How not to pray like a hypocrite.
“And when you pray, you must not be like the hypocrites. For they love to stand and pray in the synagogues and at the street corners, that they may be seen by others. Truly, I say to you, they have received their reward. But when you pray, go into your room and shut the door and pray to your Father who is in secret. And your Father who sees in secret will reward you. And when you pray, do not heap up empty phrases as the Gentiles do, for they think that they will be heard for their many words. Do not be like them, for your Father knows what you need before you ask him.” ~JesusSource: Matthew 6:5-6 (ESV)
Read more on Hypocrisy – What it is, why it is evil and hated by Jesus here.
Prayer essential in our relationship with God. One of the pillars in the Jesus Manifesto (Matthew 5 – 7) is prayer. Prayer is not what we think. Jesus lays out what prayer is all about in the Kingdom of God where Jesus is in charge. Jesus draws a distinction between hypocrites who love to pray and those who pray because they love.
Prayer is between God and us. Jesus challenges us to pray in secret. This runs counter to Christianity and most religions.
That is the Way of Jesus. An ulterior motive destroys prayer as a conversation. It degrades the service of God and men into a mean kind of self-service. Religion and charity become an exhibitionist display. How can we pretend to be praising God, when in reality we are concerned that men will praise us?
Our reward is for doing what Jesus says about prayer. Praying in public gets us no reward and is counter to “Ask and you shall receive” that believes it is all about asking. Jesus challenges us. Asking is key but asking should be in private. Asking in public means we have already gotten our reward. How, then, should Christians pray? Go into your room and shut the door, Jesus said. We are to close the door against disturbance and distraction but also to shut out the prying eyes of men and to shut ourselves in with God. Only then can we obey the Lord’s next command: Pray to your Father who is in secret, or, as the Jerusalem Bible clarifies it, ‘who is in that secret place’. Our Father is there, waiting to welcome us.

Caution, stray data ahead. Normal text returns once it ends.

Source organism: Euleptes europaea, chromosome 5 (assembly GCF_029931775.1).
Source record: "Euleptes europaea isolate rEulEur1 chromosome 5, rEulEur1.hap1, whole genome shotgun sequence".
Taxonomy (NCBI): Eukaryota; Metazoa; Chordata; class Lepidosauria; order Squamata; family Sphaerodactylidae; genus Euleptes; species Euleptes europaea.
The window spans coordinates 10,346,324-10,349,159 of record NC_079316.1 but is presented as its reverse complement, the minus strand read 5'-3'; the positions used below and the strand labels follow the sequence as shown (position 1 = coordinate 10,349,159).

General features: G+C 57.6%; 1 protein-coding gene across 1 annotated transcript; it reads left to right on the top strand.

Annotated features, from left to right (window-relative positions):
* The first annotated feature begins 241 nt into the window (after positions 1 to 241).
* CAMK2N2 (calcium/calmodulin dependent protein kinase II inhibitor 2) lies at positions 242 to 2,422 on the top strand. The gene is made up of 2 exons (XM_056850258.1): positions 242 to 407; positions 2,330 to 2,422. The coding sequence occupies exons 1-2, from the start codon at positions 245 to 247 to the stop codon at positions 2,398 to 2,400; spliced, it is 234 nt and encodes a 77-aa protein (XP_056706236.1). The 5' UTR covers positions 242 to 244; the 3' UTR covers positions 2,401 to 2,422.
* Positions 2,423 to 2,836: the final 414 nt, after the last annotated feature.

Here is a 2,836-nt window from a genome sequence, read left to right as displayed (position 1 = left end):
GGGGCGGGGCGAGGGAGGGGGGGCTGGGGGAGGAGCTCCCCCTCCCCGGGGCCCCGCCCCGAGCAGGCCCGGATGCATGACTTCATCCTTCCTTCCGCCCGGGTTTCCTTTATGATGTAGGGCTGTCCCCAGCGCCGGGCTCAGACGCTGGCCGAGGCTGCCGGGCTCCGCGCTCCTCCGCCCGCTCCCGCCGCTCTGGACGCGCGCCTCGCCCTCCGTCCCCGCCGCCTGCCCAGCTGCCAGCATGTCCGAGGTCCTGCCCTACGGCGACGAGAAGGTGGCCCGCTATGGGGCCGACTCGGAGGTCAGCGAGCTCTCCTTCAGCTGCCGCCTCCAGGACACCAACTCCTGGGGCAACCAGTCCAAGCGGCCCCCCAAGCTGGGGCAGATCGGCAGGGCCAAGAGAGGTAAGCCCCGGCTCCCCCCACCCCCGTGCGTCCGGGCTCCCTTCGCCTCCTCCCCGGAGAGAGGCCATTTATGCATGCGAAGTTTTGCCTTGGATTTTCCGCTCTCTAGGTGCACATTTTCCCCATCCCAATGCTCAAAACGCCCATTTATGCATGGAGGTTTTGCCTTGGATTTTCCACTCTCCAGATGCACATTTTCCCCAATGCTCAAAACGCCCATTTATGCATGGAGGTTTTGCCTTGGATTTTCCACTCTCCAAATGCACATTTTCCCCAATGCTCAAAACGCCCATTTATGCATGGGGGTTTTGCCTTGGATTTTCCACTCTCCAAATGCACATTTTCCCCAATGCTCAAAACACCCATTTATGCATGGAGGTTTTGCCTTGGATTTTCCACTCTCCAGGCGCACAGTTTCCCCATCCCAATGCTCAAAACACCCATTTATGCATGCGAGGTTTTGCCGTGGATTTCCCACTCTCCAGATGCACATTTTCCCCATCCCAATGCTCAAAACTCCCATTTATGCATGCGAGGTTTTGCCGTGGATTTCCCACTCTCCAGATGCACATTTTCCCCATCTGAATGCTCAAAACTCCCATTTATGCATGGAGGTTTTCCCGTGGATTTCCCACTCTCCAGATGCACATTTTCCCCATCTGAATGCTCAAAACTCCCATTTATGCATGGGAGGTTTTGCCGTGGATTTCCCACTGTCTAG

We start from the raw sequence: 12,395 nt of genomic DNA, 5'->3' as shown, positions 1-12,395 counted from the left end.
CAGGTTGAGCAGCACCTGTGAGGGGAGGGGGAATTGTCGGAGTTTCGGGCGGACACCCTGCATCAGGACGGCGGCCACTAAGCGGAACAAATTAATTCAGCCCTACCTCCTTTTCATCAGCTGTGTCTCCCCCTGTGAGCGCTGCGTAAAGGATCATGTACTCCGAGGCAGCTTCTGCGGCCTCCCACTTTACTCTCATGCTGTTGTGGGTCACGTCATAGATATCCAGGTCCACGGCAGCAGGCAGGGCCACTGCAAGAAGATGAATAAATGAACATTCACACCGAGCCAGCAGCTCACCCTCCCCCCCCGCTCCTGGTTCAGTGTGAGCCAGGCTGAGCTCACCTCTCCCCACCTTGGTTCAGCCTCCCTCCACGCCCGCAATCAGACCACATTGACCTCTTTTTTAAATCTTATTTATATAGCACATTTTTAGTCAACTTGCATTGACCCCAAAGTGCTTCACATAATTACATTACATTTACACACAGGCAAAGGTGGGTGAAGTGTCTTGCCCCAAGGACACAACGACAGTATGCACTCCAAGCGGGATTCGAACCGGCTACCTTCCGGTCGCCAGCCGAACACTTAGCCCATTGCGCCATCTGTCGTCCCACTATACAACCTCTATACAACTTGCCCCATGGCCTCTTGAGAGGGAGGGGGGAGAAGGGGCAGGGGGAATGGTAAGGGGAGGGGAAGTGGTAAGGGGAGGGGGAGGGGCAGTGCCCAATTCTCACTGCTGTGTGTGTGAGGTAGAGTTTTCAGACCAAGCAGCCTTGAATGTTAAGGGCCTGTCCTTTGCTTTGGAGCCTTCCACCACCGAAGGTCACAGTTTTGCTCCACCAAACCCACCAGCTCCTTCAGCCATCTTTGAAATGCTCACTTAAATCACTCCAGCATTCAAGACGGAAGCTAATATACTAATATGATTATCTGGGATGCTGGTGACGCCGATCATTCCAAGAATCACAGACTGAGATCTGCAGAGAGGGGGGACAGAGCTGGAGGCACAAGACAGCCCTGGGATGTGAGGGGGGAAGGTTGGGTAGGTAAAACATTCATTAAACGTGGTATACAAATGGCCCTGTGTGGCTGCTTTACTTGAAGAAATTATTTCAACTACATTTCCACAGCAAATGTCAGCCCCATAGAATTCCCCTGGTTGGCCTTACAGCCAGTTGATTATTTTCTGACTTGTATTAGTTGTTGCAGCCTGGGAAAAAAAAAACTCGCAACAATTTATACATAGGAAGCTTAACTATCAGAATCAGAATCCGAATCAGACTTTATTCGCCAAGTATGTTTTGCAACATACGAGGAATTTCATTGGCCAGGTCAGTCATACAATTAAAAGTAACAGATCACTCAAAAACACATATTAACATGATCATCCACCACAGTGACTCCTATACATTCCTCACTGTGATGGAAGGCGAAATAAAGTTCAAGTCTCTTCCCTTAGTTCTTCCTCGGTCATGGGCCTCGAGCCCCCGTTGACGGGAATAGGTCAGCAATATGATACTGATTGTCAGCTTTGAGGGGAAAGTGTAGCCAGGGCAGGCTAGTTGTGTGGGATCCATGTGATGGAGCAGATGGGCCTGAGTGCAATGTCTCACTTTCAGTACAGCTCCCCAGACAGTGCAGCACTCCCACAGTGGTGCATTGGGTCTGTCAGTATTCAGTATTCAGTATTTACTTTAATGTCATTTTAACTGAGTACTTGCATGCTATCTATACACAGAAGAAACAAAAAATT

Jesus is an advocate for short and sweet. Jesus challenges us to not use “empty phrases”. His template (the Lord’s Prayer) is 5 sentences long. It is very short. The listening part could take a long time. Our part should not.
Κύριε Ἰησοῦ Χριστέ, Υἱέ τοῦ Θεοῦ, ἐλέησόν με τὸν ἁμαρτωλόν
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The lessons taught at CTCI are not designed to be learned just in the classroom. They are not simply taught in a week or a month program. Rather, they come through the furnace of daily living and are hammered into useful form on the anvil of unrelenting daily life and common struggles. The hammer must fall repetitively over and over before the shape takes form. This type of experiential learning is formative.
Learning is driven by an insatiable curiosity in God’s ways. The value of hard work and the merits of creative problem-solving are by-products of “fleshing out” Biblical principles and watching them come to life through God’s creative power. Families are transformed and young people are reformed.
When given the right conditions of sunlight and good soil, an acorn grows into a mighty oak. When the same acorn is crowded out by larger trees and the elements for health are lacking, the tree grows crooked and deformed.
When a family arrives tattered and worn, we provide the sunshine and nourishment of God’s word in daily life experiences – and the transformation is nothing short of remarkable.
When a young person arrives soiled in the mud and mire of worldly ways, we provide the nutrients which build character and integrity for future leaders – and the reformation is nothing short of miraculous.
This is what we do: Transformation and Reformation. Learn more here.
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